Survival of the Nicest

How Altruism Made Us Human and Why It Pays to Get Along

By Stefan Klein; David Dollenmayer (Translator)
Experiment, Hardcover, 9781615190904, 253pp.

Publication Date: January 2014

List Price: $24.95*
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Description
A "Publishers Weekly" Best Book of 2014This revelatory tour de force by an acclaimed and internationally bestselling science writer upends our understanding of survival of the fittest and invites us all to think and act more altruistically The phrase survival of the fittest conjures an image of the most cutthroat individuals rising to the top. But Stefan Klein, author of the #1 international bestseller "The Science of Happiness" and winner of the Georg von Holtzbrinck Prize for Scientific Journalism, makes the startling assertion that the key to achieving lasting personal and societal success lies in helping others. In fact, Klein argues, altruism is our defining characteristic: Natural selection favored those early humans who cooperated in groups, and with survival more assured, our altruistic ancestors were free to devote brainpower to developing intelligence, language, and culture our very humanity. As Klein puts it, We humans became first the friendliest and then the most intelligent apes. To build his persuasive case for how altruistic behavior made us human and why it pays to get along Klein synthesizes an extraordinary array of material: current research on genetics and the brain, economics, social psychology, behavioral and anthropological experiments, history, and modern culture. Ultimately, his groundbreaking findings lead him to a vexing question: If we re really hard-wired to act for one another's benefit, why aren t we all getting along? Klein believes we ve learned to mistrust our generous instincts because success is so often attributed to selfish ambition. In "Survival of the Nicest, " he invites us to rethink what it means to be the fittest as he shows how caring for others can protect us from loneliness and depression, make us happier and healthier, reward us economically, and even extend our lives.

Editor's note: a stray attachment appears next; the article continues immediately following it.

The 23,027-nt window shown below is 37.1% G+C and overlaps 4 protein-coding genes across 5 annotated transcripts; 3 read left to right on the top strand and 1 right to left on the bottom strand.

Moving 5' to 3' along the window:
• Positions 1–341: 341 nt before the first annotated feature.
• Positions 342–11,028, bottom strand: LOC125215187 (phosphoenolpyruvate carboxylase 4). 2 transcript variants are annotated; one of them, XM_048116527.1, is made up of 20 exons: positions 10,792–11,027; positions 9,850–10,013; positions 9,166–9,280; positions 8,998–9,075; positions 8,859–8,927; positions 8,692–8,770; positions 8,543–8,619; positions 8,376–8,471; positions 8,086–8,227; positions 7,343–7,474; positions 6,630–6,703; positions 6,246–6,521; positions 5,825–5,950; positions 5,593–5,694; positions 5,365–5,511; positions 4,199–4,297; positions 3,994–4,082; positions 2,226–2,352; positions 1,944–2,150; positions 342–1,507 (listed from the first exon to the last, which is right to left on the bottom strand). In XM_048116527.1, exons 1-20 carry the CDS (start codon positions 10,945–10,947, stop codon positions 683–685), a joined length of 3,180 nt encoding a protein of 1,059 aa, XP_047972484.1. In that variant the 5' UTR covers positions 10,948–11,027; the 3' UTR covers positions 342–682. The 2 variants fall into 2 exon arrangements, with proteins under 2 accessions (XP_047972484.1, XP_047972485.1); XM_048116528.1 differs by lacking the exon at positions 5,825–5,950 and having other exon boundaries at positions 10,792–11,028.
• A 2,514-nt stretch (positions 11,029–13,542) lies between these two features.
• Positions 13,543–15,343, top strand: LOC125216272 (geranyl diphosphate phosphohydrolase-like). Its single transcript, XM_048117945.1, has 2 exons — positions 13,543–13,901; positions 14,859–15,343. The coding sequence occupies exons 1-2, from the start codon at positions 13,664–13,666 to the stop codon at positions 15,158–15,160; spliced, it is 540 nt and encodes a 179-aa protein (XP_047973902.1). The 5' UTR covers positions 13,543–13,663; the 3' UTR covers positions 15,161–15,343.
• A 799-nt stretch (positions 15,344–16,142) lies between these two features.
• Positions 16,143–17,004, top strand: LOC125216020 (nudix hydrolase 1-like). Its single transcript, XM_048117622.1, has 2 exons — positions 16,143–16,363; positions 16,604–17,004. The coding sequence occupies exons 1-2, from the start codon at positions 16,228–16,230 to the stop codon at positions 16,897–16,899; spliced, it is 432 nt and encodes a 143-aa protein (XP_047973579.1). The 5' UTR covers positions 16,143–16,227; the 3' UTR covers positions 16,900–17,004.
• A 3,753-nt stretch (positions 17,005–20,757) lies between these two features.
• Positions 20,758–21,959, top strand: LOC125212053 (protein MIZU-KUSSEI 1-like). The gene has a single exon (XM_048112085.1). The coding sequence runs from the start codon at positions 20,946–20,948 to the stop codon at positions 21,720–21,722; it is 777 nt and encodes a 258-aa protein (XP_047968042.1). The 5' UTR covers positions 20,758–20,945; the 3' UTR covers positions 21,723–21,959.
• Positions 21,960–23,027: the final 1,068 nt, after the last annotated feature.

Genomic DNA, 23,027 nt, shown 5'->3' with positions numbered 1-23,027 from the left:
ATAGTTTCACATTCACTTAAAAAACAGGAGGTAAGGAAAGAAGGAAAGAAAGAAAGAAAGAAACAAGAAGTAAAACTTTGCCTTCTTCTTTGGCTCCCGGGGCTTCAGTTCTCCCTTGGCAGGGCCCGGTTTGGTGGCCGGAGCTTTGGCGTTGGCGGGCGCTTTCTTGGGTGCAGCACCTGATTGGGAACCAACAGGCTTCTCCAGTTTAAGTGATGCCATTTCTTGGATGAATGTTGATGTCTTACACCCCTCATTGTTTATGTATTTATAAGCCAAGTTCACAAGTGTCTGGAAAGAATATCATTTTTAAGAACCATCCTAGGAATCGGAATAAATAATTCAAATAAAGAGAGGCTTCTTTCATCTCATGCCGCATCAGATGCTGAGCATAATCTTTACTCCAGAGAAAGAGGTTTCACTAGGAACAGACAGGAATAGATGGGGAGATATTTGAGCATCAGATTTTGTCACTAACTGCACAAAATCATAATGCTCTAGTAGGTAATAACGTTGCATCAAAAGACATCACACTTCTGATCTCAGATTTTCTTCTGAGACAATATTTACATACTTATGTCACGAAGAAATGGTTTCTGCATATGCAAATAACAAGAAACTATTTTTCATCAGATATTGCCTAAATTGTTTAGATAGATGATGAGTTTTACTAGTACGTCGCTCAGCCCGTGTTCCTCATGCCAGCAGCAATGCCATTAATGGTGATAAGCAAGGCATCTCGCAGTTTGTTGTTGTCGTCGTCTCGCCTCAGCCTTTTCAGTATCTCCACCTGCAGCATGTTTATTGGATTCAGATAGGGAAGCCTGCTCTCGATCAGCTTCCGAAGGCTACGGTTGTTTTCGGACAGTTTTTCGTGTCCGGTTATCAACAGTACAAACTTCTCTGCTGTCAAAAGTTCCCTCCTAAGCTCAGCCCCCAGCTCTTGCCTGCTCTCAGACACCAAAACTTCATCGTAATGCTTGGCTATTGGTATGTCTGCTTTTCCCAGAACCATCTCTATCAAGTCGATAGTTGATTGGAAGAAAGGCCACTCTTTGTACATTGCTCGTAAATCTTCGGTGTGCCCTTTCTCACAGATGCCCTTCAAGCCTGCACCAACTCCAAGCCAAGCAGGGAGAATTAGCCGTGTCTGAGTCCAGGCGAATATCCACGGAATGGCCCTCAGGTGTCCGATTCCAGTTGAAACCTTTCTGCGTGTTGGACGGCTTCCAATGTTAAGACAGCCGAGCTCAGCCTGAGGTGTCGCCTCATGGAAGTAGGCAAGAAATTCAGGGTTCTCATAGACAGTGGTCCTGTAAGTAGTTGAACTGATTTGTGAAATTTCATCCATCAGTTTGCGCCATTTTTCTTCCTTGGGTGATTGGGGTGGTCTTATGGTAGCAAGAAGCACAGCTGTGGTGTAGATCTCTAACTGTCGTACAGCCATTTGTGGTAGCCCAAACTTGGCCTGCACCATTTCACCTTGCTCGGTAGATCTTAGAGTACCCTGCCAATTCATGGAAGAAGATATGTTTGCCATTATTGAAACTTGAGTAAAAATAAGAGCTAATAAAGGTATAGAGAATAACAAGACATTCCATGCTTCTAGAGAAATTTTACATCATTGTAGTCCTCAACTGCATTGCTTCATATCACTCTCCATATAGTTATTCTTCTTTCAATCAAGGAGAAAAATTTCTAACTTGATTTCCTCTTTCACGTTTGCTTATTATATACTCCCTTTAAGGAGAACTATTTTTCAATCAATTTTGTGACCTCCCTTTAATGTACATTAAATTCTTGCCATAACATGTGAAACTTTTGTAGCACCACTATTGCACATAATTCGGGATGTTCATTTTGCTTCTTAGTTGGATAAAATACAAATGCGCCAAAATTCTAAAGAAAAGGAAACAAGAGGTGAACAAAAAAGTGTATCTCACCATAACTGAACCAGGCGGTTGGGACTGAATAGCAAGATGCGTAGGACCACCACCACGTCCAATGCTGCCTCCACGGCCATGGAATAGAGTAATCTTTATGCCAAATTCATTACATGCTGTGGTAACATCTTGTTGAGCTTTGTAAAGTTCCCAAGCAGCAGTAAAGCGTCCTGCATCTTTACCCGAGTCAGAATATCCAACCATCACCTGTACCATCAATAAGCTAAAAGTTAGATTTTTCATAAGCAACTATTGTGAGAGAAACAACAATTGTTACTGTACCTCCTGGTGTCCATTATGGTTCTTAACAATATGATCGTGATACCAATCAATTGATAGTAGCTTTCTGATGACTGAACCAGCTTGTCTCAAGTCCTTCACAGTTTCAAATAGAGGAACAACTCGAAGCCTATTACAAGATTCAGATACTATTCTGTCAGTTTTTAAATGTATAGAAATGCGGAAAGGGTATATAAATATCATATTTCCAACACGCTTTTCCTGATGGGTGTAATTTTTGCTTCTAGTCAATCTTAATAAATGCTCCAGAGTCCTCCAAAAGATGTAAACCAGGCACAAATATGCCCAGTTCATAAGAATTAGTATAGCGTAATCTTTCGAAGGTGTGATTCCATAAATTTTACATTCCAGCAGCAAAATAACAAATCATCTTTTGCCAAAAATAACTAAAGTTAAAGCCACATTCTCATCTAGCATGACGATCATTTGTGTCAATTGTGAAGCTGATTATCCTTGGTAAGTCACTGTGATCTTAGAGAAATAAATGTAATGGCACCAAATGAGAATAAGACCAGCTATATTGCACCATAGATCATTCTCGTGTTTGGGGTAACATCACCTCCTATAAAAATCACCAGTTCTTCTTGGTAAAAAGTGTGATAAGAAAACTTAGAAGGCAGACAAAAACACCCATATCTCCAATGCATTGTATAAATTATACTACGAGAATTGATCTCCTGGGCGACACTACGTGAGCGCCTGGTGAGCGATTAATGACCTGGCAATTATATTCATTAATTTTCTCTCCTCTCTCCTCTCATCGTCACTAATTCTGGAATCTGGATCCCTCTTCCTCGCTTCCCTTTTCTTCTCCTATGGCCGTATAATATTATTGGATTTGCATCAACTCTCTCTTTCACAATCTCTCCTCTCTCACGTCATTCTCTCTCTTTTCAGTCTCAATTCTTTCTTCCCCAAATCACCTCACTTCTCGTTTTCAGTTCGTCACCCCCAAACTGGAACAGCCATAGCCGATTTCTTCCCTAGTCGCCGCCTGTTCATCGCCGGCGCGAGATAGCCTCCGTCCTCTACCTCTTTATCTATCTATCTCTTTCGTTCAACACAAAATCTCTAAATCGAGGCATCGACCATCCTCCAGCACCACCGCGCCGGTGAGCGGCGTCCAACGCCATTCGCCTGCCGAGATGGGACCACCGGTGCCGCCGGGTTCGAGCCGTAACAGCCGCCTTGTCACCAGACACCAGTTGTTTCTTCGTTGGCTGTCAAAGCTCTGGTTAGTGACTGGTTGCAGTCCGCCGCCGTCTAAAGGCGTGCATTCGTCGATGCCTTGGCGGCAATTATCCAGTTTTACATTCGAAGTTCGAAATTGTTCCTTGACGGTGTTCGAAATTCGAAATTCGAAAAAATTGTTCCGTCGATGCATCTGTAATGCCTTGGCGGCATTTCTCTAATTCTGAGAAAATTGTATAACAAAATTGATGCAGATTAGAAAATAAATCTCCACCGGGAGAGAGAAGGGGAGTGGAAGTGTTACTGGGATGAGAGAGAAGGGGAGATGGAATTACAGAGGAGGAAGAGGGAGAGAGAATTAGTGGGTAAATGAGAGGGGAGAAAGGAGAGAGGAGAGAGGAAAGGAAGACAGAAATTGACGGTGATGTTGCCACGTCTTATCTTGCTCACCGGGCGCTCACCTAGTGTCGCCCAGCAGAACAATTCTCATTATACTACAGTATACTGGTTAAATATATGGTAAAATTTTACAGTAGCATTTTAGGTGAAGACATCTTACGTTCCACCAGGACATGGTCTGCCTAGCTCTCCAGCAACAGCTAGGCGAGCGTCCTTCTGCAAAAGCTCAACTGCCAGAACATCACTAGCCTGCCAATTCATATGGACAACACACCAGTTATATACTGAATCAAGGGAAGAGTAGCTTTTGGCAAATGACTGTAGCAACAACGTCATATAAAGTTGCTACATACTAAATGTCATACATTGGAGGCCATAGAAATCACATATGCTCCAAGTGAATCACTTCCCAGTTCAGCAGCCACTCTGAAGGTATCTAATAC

About the Author
Stefan Klein, PhD, recipient of the prestigious Georg von Holtzbrink Prize for Scientific Journalism, is one of Europe s premier science writers, as well as a trained physicist himself. His many books include the #1 international bestseller "The Science of Happiness" and have been translated into 25 languages. Ross Benjamin is a translator and a writer. He has received the prestigious Helen and Kurt Wolff Translator s Prize as well as a National Endowment for the Arts Translation Fellowship.David B. Dollenmayer is Professor of German at the Worcester Polytechnic Institute in Worcester, Mass. He received his B.A. and Ph.D. from Princeton University and was a Fulbright fellow at the University of Munich. Dr. Dollenmayer has written on 20th century writers Alfred Doblin, Joseph Roth, Christa Wolf, and Ingeborg Bachmann. In addition, he is the author of THE BERLIN NOVELS OF ALFRED DOBLIN (Berkeley, CA: University of California Press, 1988) and the translator of works by Michael Kleeberg, Anna Mitgutsch, Perikles Monioudis, and Moses Rosenkranz.
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